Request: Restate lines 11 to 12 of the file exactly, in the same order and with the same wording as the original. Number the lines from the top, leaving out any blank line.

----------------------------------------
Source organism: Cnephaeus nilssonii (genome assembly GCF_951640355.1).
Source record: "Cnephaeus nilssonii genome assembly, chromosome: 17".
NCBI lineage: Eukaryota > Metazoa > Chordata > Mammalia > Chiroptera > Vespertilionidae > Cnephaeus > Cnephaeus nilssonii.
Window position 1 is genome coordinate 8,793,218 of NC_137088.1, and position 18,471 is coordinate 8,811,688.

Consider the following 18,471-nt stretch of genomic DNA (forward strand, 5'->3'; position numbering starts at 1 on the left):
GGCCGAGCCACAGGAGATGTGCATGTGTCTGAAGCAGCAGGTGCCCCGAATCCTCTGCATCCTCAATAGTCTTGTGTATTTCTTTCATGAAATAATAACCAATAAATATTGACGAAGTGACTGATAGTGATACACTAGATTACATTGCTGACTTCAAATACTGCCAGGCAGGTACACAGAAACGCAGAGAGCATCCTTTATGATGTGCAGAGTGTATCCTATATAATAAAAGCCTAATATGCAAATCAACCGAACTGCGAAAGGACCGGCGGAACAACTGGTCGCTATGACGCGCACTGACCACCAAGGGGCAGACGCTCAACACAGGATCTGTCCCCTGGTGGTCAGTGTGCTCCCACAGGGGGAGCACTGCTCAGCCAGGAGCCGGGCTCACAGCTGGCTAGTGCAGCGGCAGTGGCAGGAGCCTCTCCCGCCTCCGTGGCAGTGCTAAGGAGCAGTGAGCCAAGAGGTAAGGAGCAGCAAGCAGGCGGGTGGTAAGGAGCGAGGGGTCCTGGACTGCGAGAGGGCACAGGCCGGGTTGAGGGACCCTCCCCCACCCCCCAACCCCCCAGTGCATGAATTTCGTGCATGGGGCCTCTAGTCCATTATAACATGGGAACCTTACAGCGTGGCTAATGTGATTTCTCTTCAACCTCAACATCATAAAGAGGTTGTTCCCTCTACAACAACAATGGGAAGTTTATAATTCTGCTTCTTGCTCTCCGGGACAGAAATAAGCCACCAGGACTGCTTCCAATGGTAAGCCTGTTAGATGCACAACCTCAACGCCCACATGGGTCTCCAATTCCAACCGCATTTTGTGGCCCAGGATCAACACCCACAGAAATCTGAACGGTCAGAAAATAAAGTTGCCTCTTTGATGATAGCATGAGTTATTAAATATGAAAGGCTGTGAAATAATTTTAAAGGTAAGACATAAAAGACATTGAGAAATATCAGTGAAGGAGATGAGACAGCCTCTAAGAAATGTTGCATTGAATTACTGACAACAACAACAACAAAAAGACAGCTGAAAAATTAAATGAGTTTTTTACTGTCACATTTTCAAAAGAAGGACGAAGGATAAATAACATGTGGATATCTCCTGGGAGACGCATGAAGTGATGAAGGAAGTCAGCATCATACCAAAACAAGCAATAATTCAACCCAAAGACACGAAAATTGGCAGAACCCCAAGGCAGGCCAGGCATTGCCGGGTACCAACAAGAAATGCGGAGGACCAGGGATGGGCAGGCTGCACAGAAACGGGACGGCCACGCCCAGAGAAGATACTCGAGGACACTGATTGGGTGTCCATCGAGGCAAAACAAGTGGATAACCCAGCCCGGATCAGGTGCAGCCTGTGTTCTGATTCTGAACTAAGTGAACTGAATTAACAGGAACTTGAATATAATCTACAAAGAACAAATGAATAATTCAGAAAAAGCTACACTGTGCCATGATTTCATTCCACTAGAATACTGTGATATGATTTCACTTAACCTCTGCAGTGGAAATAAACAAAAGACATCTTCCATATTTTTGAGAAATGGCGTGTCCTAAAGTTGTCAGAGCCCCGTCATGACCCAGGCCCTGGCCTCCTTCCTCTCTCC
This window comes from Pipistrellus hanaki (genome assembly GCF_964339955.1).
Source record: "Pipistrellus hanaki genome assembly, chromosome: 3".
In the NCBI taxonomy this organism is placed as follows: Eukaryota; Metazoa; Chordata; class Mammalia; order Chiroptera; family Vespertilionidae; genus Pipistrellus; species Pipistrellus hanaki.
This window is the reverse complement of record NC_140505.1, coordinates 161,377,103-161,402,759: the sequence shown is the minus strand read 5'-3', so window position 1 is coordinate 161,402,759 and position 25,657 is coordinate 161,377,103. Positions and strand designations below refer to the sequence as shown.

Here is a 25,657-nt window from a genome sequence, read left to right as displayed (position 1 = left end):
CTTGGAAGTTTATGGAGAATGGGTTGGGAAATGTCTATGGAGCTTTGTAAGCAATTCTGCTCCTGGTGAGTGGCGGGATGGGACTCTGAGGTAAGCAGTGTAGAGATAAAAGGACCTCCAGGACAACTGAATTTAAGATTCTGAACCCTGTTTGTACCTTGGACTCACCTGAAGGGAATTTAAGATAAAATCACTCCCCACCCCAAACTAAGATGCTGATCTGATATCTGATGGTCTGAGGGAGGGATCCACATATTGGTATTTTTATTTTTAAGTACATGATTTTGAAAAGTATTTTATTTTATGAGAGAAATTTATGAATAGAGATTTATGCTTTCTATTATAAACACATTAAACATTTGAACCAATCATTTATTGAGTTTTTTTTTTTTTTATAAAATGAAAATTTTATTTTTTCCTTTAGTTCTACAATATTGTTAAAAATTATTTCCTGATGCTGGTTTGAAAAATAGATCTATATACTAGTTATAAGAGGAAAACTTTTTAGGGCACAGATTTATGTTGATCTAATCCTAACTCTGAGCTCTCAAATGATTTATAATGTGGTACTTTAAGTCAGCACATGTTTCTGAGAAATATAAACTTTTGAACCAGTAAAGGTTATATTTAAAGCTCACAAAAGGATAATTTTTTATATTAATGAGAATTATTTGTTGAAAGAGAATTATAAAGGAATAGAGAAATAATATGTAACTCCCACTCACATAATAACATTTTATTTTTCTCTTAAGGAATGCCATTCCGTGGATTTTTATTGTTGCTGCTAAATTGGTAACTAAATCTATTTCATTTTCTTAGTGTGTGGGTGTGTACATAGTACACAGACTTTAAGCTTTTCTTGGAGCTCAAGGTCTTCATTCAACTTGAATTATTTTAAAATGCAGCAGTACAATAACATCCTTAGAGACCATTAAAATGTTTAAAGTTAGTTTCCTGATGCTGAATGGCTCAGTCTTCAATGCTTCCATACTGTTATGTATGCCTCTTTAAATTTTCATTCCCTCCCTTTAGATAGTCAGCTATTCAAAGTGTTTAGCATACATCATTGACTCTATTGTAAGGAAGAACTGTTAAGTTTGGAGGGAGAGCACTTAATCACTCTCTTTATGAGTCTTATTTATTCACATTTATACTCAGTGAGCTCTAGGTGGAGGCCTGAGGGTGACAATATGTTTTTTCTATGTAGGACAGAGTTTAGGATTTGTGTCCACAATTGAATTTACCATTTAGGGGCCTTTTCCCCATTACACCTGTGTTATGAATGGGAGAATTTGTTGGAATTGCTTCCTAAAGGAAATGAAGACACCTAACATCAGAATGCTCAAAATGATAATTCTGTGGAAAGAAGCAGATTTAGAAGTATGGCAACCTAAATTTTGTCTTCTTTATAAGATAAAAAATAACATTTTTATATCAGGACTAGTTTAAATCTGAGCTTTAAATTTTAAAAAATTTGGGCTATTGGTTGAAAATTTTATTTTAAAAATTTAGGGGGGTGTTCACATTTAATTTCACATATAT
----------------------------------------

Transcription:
Here is a 25,657-nt window from a genome sequence, read left to right as displayed (position 1 = left end):
CTTGGAAGTTTATGGAGAATGGGTTGGGAAATGTCTATGGAGCTTTGTAAGCAATTCTGCTCCTGGTGAGTGGCGGGATGGGACTCTGAGGTAAGCAGTGTAGAGATAAAAGGACCTCCAGGACAACTGAATTTAAGATTCTGAACCCTGTTTGTACCTTGGACTCACCTGAAGGGAATTTAAGATAAAATCACTCCCCACCCCAAACTAAGATGCTGATCTGATATCTGATGGTCTGAGGGAGGGATCCACATATTGGTATTTTTATTTTTAAGTACATGATTTTGAAAAGTATTTTATTTTATGAGAGAAATTTATGAATAGAGATTTATGCTTTCTATTATAAACACATTAAACATTTGAACCAATCATTTATTGAGTTTTTTTTTTTTTTATAAAATGAAAATTTTATTTTTTCCTTTAGTTCTACAATATTGTTAAAAATTATTTCCTGATGCTGGTTTGAAAAATAGATCTATATACTAGTTATAAGAGGAAAACTTTTTAGGGCACAGATTTATGTTGATCTAATCCTAACTCTGAGCTCTCAAATGATTTATAATGTGGTACTTTAAGTCAGCACATGTTTCTGAGAAATATAAACTTTTGAACCAGTAAAGGTTATATTTAAAGCTCACAAAAGGATAATTTTTTATATTAATGAGAATTATTTGTTGAAAGAGAATTATAAAGGAATAGAGAAATAATATGTAACTCCCACTCACATAATAACATTTTATTTTTCTCTTAAGGAATGCCATTCCGTGGATTTTTATTGTTGCTGCTAAATTGGTAACTAAATCTATTTCATTTTCTTAGTGTGTGGGTGTGTACATAGTACACAGACTTTAAGCTTTTCTTGGAGCTCAAGGTCTTCATTCAACTTGAATTATTTTAAAATGCAGCAGTACAATAACATCCTTAGAGACCATTAAAATGTTTAAAGTTAGTTTCCTGATGCTGAATGGCTCAGTCTTCAATGCTTCCATACTGTTATGTATGCCTCTTTAAATTTTCATTCCCTCCCTTTAGATAGTCAGCTATTCAAAGTGTTTAGCATACATCATTGACTCTATTGTAAGGAAGAACTGTTAAGTTTGGAGGGAGAGCACTTAATCACTCTCTTTATGAGTCTTATTTATTCACATTTATACTCAGTGAGCTCTAGGTGGAGGCCTGAGGGTGACAATATGTTTTTTCTATGTAGGACAGAGTTTAGGATTTGTGTCCACAATTGAATTTACCATTTAGGGGCCTTTTCCCCATTACACCTGTGTTATGAATGGGAGAATTTGTTGGAATTGCTTCCTAAAGGAAATGAAGACACCTAACATCAGAATGCTCAAAATGATAATTCTGTGGAAAGAAGCAGATTTAGAAGTATGGCAACCTAAATTTTGTCTTCTTTATAAGATAAAAAATAACATTTTTATATCAGGACTAGTTTAAATCTGAGCTTTAAATTTTAAAAAATTTGGGCTATTGGTTGAAAATTTTATTTTAAAAATTTAGGGGGGTGTTCACATTTAATTTCACATATAT